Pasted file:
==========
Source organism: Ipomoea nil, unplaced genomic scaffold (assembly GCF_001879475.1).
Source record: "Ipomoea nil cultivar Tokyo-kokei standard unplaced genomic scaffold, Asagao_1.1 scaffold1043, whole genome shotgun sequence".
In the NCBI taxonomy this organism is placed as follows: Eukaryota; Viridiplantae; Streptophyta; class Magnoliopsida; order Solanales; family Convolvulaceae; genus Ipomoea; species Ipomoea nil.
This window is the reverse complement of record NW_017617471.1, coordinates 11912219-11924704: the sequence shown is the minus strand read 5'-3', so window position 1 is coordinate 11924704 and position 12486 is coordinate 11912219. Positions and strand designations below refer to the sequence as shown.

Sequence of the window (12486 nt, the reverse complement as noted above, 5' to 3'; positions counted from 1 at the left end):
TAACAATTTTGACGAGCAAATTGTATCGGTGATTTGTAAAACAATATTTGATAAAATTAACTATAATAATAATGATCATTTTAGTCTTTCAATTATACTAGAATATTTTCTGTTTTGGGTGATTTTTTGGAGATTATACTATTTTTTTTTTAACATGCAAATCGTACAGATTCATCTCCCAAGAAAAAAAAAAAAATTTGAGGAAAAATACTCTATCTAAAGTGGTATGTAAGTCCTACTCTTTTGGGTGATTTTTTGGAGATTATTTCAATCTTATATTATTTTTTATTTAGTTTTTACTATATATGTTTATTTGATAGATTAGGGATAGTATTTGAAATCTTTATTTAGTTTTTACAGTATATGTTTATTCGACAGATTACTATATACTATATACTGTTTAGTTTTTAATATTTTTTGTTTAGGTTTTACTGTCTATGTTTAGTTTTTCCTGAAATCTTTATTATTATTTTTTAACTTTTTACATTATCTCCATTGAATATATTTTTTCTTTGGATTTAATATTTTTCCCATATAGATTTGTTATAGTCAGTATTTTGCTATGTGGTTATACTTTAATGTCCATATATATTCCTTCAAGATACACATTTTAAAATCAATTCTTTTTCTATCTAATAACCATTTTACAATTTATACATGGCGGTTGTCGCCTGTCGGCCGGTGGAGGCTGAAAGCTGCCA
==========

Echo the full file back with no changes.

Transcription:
Source organism: Ipomoea nil, unplaced genomic scaffold (assembly GCF_001879475.1).
Source record: "Ipomoea nil cultivar Tokyo-kokei standard unplaced genomic scaffold, Asagao_1.1 scaffold1043, whole genome shotgun sequence".
In the NCBI taxonomy this organism is placed as follows: Eukaryota; Viridiplantae; Streptophyta; class Magnoliopsida; order Solanales; family Convolvulaceae; genus Ipomoea; species Ipomoea nil.
This window is the reverse complement of record NW_017617471.1, coordinates 11912219-11924704: the sequence shown is the minus strand read 5'-3', so window position 1 is coordinate 11924704 and position 12486 is coordinate 11912219. Positions and strand designations below refer to the sequence as shown.

Sequence of the window (12486 nt, the reverse complement as noted above, 5' to 3'; positions counted from 1 at the left end):
TAACAATTTTGACGAGCAAATTGTATCGGTGATTTGTAAAACAATATTTGATAAAATTAACTATAATAATAATGATCATTTTAGTCTTTCAATTATACTAGAATATTTTCTGTTTTGGGTGATTTTTTGGAGATTATACTATTTTTTTTTTAACATGCAAATCGTACAGATTCATCTCCCAAGAAAAAAAAAAAAATTTGAGGAAAAATACTCTATCTAAAGTGGTATGTAAGTCCTACTCTTTTGGGTGATTTTTTGGAGATTATTTCAATCTTATATTATTTTTTATTTAGTTTTTACTATATATGTTTATTTGATAGATTAGGGATAGTATTTGAAATCTTTATTTAGTTTTTACAGTATATGTTTATTCGACAGATTACTATATACTATATACTGTTTAGTTTTTAATATTTTTTGTTTAGGTTTTACTGTCTATGTTTAGTTTTTCCTGAAATCTTTATTATTATTTTTTAACTTTTTACATTATCTCCATTGAATATATTTTTTCTTTGGATTTAATATTTTTCCCATATAGATTTGTTATAGTCAGTATTTTGCTATGTGGTTATACTTTAATGTCCATATATATTCCTTCAAGATACACATTTTAAAATCAATTCTTTTTCTATCTAATAACCATTTTACAATTTATACATGGCGGTTGTCGCCTGTCGGCCGGTGGAGGCTGAAAGCTGCCA